Singing Bowls




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Peter Blum playing Singing Bowls

I first heard a recording of Tibetan bells and bowls in the early 1970's. Playing this tape over and over again, I was mesmerized by the sounds. At that time, such instruments were scarce and difficult to locate for purchase in the west. The metal "singing bowls" from Tibet, Nepal, and northern India have become increasingly available in Europe and the United States over the past fifteen to twenty years.

Bowls are relatively easy to play; most people can make a bowl "sing" in the first 5-10 minutes. They come in different sizes, with numerous subtle variations in design and shape—i.e. how steeply the walls of the bowl slant up, thickness of wall, floor and rim, etc. Those shopping for their first bowl (and subsequent, additional bowls), would be best served by making the purchase in person. There are websites and mail-order catalogs, but if one is going to be using said bowl as a healing or meditation tool, it is important that the user have a personal relationship with it. Different bowls produce radically different notes and textures, and playing it live is really the only way to determine if you have a bowl that has a sympathic resonance for you.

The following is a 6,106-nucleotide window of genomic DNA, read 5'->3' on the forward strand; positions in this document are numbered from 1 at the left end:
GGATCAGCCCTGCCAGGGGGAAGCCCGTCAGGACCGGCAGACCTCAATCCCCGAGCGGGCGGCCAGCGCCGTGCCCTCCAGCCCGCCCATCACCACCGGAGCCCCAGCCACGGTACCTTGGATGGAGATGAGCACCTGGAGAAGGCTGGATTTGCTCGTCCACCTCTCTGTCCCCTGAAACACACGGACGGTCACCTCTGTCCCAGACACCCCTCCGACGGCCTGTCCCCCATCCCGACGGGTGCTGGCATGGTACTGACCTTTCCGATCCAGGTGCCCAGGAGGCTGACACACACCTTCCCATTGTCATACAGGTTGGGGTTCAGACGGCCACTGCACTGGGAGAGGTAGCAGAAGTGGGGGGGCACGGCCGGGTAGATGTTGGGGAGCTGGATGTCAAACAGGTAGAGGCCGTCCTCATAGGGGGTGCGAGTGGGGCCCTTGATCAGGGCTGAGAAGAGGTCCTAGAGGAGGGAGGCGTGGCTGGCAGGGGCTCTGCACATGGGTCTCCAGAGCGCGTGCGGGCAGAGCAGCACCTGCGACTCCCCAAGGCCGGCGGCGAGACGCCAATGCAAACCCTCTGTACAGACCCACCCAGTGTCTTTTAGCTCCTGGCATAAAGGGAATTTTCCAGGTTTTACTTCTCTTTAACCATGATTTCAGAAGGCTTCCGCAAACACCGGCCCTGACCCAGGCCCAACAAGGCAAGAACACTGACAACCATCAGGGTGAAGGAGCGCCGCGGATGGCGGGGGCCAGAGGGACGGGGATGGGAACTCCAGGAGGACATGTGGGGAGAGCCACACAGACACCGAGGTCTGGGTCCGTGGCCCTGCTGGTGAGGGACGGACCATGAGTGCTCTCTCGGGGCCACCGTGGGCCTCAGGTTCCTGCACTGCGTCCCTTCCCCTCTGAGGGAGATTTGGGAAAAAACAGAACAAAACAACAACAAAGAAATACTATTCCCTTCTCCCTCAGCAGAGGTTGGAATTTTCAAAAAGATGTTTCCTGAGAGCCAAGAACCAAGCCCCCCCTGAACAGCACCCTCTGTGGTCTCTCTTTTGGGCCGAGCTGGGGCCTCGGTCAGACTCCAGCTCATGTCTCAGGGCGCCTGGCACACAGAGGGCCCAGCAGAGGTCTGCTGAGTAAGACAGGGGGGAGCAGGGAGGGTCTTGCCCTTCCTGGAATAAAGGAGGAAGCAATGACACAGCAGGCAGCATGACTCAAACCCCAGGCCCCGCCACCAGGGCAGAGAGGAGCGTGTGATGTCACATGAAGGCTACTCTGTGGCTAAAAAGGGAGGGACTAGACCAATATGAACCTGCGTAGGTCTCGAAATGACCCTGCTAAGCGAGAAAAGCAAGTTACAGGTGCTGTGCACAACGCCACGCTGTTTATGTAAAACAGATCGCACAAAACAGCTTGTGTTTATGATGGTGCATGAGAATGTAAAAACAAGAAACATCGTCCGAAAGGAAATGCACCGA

There is very little information available in written form on the singing bowls. Their origin is mysterious, and obscured by secrecy and rumor. They have been used for thousands of years; anecdotal evidence claims that they pre-date Buddhism, and were created and used by the Bon. Originally the term "bon" designated the various existing religious and magico-ritual traditions, very probably based on elements common to the heritage of pan Asiatic Shamanism.

With the diaspora of the Tibetan people, many bowls have been showing up in refugee communities in Nepal and northern India. If asked their use, Tibetan lay people and peasants will tell you they are used to store food in, to eat from, or to be presented as a valued gift for some special occasion, such as a wedding. Bowl player Dirk Gillabel has referred to their manufacture and playing as "a lost alchemical art and science."

Regardless of how the people of the Himalayas used the bowls, one thing is certain: contemporary Western people are deeply moved in a special way when they first encounter them. Many feel that their spirit has been touched when they listen to the living sound of the bowls. I have played the bowls for thousands of people... I have yet to encounter anything other than a positive response. A frequently heard comment is that although the sounds are completely new and different from anything they have ever heard, there is something extraordinarily familiar about them.

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